Associate Professor Scott Read

Short-sightedness, or myopia is one of the most common conditions effecting children’s vision today. It occurs due to the eye growing faster than normal, causing distant objects to appear blurred, and requiring glasses or contact lenses to provide clear vision.  Although research examining the potential causes of short-sightedness dates back to the 1800s1, the complex, multifaceted nature of the condition, means the exact causes of the excessive eye growth underlying myopia is still not completely understood.  Recent decades have also seen dramatic increases in the prevalence of myopia in young populations in many developed nations around the world, with myopia levels as high as 95% documented in some young populations in developed East Asian cities.2 Australian populations also appear to be at risk of this emerging ‘myopia boom’3 with a recent study predicting (based upon current trends) that the prevalence of myopia in Australia will approximately double by 2050.4 As well as leading to increased costs associated with glasses and contact lenses, rapidly rising levels of myopia also lead to significant public health impacts since the presence of myopia has been linked to substantially increased risks of developing a number of sight threatening eye conditions later in life.5

Spurred on by studies suggesting that children who spend greater time outdoors appear to be at lower risk of being short-sighted,6 our research has aimed to provide new insights into the factors involved in the development and progression of short-sightedness by examining the influence of light exposure upon childhood eye growth.  To tackle this issue, we used small, wristwatch light sensors (capable of collecting thousands of light measurements per day) that were worn by each of the 101 children enrolled in the study.  These detailed measures provided us with a comprehensive picture of each child’s pattern of typical daily light exposure, and when coupled with highly precise measures of eye growth (collected over 18 months), delivered the first direct evidence of a relationship between daily light exposure and eye growth in childhood.7  These results showed us that children typically exposed to less bright light throughout the day showed faster eye growth, and were at greater risk of the development and progression of short-sightedness.  Greater bright light each day was associated with slower eye growth and therefore lower myopia risk.  Although a range of different factors are known to impact upon eye growth and childhood myopia risk, our research identified an additional modifiable risk factor: that of daily light exposure.

Our findings suggests that spending less than 60 minutes a day in bright light appears to be a risk factor for faster eye growth (and hence development and progression of short-sightedness),8 and that increasing daily bright light by an extra 60 minutes a day is likely to have an impact upon eye growth. Since outdoor light is up to 100 times brighter than what we typically experience indoors, the easiest way of increasing children’s daily light exposure, is by taking the simple step of spending more daily time outdoors. In fact, a recent study of Chinese children confirmed that increasing outdoor time by 40 minutes a day significantly reduced the risks of myopia development.9  Given the already established health benefits of outdoor play in childhood, and our research now suggesting that spending more time in outdoor light is likely to have the added benefit of reducing children’s risk for myopia development and progression, can we really afford not to be encouraging our kids to be spending more time in the great outdoors?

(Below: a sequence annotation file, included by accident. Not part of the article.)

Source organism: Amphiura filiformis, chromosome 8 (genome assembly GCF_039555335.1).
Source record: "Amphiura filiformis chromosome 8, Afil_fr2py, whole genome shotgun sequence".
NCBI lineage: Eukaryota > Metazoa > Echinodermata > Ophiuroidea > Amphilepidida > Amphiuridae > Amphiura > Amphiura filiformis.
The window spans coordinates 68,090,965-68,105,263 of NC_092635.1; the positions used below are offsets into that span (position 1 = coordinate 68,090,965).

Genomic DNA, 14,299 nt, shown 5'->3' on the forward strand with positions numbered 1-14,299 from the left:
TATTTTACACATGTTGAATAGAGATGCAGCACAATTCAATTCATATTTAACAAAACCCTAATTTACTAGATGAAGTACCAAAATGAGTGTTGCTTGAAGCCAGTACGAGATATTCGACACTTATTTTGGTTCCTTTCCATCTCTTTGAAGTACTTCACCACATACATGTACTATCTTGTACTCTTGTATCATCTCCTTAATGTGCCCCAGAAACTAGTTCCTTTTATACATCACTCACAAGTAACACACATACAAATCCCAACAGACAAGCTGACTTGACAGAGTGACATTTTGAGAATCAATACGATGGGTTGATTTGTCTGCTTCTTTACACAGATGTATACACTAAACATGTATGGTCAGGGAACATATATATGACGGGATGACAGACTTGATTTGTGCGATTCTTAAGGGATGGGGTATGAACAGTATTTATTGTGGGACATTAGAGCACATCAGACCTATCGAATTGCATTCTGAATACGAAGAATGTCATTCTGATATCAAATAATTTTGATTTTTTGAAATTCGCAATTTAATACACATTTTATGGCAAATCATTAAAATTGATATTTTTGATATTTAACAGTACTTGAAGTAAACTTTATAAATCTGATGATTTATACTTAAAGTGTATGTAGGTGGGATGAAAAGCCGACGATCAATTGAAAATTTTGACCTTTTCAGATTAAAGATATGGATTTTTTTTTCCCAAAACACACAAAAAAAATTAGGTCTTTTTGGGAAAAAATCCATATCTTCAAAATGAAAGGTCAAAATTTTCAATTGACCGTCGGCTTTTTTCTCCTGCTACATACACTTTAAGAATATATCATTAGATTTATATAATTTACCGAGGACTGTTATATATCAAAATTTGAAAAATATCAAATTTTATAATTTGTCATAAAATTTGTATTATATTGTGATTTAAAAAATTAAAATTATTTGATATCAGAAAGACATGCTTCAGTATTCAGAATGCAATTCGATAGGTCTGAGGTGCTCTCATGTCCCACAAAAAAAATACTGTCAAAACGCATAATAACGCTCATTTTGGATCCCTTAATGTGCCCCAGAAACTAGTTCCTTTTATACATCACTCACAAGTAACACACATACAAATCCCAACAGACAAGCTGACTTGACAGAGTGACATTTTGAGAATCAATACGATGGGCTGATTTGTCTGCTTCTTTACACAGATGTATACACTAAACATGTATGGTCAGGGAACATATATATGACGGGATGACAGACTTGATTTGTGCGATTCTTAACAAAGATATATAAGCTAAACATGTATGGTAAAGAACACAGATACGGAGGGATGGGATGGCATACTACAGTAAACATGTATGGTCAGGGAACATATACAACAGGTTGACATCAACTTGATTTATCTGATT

References:

  1. Cohn H. Handbook of the hygiene of the eye. Vienna and Leipzig: Urban & Schwarzenegger, 1892. https://archive.org/details/hygieneofeyeinsc00cohnrich
  2. Jung S-K, Lee JH, kakizaki H, Jee D. Prevalence of myopia and its association with body stature and education level in 19-year-old male conscripts in Seoul, South Korea.  Invest Ophthalmol Vis Sci.  2012; 53: 5579-5583. http://iovs.arvojournals.org/article.aspx?articleid=2166142
  3. Dolgin E. The myopia boom. Nature.  2015;519: 276–278. http://www.nature.com/news/the-myopia-boom-1.17120
  4. Holden BA, Fricke TR, Wilson DA, Jong M, Naidoo KS, Sankaridurg P, Wong TY, Naduvilath TJ, Resnikoff S. Global prevalence of myopia and high myopia and temporal trends from 2000 through 2050.  Ophthalmology.  2016;123:1036-1042. http://www.sciencedirect.com/science/article/pii/S0161642016000257
  5. Holden B, Sankaridurg P, Smith E, Aller T, Jong M, He M. Myopia, an underrated global challenge to vision: where the current data takes us on myopia control.  Eye.  2014; 28: 142-146. https://www.ncbi.nlm.nih.gov/pmc/articles/PMC3930268/
  6. Rose KA, Morgan IG, Ip J et al. Outdoor activity reduces the prevalence of myopia in children. Ophthalmology. 2008; 115; 1279-1285. http://www.sciencedirect.com/science/article/pii/S0161642007013644
  7. Read SA, Collins MJ, Vincent SJ. Light exposure and eye growth in childhood. Invest Ophthalmol Vis Sci.  2015;56:3103-3112. http://iovs.arvojournals.org/article.aspx?articleid=2466239
  8. Read SA. Ocular and environmental factors associated with eye growth in childhood.  Optom Vis Sci.  2016; 93: 1031-1041. http://journals.lww.com/optvissci/Citation/2016/09000/Ocular_and_Environmental_Factors_Associated_with.5.aspx
  9. He M, Xiang F, Zeng Y, Mai J, Chen Q, Zhang J, Smith W, Rose K, Morgan IG. Effect of Time Spent Outdoors at School on the Development of Myopia Among Children in China: A Randomized Clinical Trial.  JAMA.  2015; 15: 1142-1148. http://jamanetwork.com/journals/jama/fullarticle/2441261

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